Isolation is a means of preventing direct current (DC) and unwanted alternating current (AC) between two parts of a system while still enabling signal and power transfer between those two parts. Isolation is used in a wide variety of applications: to protect human operators and low-voltage circuitry from high voltages, to improve noise immunity, and to handle ground potential differences between communicating subsystems.
Isolators with complementary metal-oxide semiconductor (CMOS) – or transistor-transistor logic (TTL)-level inputs and outputs are called digital isolators. While digital isolators provide signal isolation, complete isolation of the two voltage domains requires power isolation as well.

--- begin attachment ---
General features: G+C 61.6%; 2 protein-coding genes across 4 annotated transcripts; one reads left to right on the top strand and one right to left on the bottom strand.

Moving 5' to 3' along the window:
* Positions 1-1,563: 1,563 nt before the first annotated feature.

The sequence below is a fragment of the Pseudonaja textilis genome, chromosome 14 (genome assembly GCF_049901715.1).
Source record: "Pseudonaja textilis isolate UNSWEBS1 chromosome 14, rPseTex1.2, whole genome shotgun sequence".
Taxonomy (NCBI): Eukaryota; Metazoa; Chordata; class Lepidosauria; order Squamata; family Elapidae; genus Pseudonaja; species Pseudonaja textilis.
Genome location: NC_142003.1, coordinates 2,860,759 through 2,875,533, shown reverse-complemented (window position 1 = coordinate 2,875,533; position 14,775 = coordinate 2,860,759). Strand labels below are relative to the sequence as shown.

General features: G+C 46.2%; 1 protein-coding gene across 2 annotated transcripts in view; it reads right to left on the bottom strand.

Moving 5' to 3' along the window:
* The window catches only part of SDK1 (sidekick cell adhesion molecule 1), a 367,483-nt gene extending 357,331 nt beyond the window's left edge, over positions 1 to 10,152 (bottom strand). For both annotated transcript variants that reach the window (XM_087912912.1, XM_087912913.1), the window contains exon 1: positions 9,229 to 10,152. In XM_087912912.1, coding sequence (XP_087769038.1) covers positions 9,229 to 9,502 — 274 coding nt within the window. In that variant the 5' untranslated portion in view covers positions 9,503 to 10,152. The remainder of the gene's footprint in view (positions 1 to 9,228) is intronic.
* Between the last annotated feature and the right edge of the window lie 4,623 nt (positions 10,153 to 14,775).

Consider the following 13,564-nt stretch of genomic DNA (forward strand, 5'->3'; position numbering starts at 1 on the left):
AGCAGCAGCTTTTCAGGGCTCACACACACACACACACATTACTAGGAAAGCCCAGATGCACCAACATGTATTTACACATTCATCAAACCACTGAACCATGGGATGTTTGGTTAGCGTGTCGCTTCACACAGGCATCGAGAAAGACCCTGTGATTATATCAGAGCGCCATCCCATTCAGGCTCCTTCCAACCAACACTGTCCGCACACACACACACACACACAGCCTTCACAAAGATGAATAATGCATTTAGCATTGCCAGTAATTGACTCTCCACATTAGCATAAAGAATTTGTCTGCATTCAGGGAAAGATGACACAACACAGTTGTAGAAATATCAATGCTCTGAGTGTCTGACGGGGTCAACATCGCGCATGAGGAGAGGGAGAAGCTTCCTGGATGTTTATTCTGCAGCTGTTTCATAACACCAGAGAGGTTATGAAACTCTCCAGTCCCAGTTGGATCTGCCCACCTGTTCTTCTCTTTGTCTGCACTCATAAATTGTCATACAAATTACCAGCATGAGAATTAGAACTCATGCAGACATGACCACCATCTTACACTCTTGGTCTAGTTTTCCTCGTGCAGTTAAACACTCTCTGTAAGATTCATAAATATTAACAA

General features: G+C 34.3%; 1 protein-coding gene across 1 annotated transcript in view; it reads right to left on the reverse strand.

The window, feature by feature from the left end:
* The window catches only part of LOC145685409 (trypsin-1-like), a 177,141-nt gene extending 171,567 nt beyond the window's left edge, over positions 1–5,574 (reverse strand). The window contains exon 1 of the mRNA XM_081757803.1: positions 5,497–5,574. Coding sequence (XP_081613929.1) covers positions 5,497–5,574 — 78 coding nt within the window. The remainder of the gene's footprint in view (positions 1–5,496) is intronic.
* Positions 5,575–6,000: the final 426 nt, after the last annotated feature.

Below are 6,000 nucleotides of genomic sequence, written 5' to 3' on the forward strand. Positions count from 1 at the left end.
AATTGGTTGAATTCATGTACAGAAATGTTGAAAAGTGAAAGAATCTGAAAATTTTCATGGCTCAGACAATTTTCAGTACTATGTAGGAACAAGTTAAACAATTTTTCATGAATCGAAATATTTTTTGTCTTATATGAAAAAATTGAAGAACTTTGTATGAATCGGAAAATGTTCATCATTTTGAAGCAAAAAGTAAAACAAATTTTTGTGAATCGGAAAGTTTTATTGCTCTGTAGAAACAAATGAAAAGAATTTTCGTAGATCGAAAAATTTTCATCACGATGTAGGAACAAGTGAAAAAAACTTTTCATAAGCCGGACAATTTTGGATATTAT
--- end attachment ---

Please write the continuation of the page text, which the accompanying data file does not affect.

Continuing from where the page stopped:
Traditional approaches to generate isolated power use a DC/DC converter to drive a transformer in flyback, fly-buck or push-pull topologies. Pulsating signals on the secondary side are rectified and filtered to generate an isolated DC supply. Optocoupler-based feedback to the primary side achieves line and load regulation. In certain cases where the DC/DC converter runs in an open-loop configuration, a low-dropout regulator (LDO) is used to post-regulate the converter output. The drawback with this discrete approach is that the complete solution – the transformer and other components – occupies a lot of space on the board. Also, designing a stable and efficient isolated power supply can be challenging.
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